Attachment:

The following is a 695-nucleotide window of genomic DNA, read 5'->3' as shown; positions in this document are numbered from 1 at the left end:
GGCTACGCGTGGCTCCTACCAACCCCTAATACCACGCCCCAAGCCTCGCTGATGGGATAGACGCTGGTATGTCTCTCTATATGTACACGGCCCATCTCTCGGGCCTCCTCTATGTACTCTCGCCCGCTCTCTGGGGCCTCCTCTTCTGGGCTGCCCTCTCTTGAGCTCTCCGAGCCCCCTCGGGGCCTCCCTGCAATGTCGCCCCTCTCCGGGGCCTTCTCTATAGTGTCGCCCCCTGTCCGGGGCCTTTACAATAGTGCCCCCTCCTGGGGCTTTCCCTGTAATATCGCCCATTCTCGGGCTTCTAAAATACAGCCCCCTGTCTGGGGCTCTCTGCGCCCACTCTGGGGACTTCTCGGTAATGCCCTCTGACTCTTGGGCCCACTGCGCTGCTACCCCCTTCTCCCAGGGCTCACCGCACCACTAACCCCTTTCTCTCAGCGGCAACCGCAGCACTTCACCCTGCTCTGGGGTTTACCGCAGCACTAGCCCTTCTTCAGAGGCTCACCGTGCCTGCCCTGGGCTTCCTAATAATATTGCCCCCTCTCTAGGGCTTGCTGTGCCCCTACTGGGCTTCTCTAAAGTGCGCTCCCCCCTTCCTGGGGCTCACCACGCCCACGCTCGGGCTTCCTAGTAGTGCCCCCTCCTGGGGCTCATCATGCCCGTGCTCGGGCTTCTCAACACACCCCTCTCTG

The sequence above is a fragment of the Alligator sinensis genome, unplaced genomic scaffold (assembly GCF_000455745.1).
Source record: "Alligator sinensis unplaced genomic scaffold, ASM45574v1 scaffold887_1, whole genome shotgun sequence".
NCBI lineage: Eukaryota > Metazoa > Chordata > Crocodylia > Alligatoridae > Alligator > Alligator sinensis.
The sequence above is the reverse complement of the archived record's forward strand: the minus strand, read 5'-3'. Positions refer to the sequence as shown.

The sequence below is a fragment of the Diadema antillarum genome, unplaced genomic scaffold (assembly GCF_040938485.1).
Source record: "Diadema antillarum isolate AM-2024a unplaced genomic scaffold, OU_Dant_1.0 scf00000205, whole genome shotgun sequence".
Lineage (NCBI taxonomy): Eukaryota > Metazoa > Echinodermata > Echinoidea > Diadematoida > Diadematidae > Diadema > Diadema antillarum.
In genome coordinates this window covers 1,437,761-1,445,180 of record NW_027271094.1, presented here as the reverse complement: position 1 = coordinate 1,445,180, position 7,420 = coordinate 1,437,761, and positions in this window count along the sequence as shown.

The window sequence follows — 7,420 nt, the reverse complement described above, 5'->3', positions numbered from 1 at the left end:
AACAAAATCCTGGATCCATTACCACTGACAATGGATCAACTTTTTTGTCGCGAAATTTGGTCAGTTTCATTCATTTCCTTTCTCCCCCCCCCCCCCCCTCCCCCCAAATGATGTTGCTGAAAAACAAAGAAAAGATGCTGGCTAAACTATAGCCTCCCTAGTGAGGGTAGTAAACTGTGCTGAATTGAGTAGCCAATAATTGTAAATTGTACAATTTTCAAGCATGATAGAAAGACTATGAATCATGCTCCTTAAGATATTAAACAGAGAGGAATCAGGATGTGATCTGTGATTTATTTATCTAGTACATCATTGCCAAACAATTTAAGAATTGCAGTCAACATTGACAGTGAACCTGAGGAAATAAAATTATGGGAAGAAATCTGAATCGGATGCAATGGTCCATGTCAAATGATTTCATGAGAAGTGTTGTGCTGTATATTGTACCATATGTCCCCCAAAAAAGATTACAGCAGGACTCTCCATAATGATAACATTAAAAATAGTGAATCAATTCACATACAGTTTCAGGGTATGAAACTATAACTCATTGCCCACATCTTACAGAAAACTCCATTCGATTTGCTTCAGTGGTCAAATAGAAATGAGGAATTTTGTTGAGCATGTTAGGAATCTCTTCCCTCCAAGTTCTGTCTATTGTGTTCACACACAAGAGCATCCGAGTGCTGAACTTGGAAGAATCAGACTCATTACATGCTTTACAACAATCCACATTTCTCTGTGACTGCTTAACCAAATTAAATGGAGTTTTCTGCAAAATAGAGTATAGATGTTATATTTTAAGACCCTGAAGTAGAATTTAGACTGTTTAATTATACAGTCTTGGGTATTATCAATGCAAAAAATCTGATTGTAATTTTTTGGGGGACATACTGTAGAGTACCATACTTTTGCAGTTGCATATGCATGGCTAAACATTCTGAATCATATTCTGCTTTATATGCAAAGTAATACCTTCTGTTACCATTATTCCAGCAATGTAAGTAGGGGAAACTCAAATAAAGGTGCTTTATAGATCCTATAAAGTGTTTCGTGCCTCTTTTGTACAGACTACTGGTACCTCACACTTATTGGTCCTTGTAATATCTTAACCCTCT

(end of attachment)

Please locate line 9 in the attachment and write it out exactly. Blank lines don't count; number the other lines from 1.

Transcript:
Lineage (NCBI taxonomy): Eukaryota > Metazoa > Echinodermata > Echinoidea > Diadematoida > Diadematidae > Diadema > Diadema antillarum.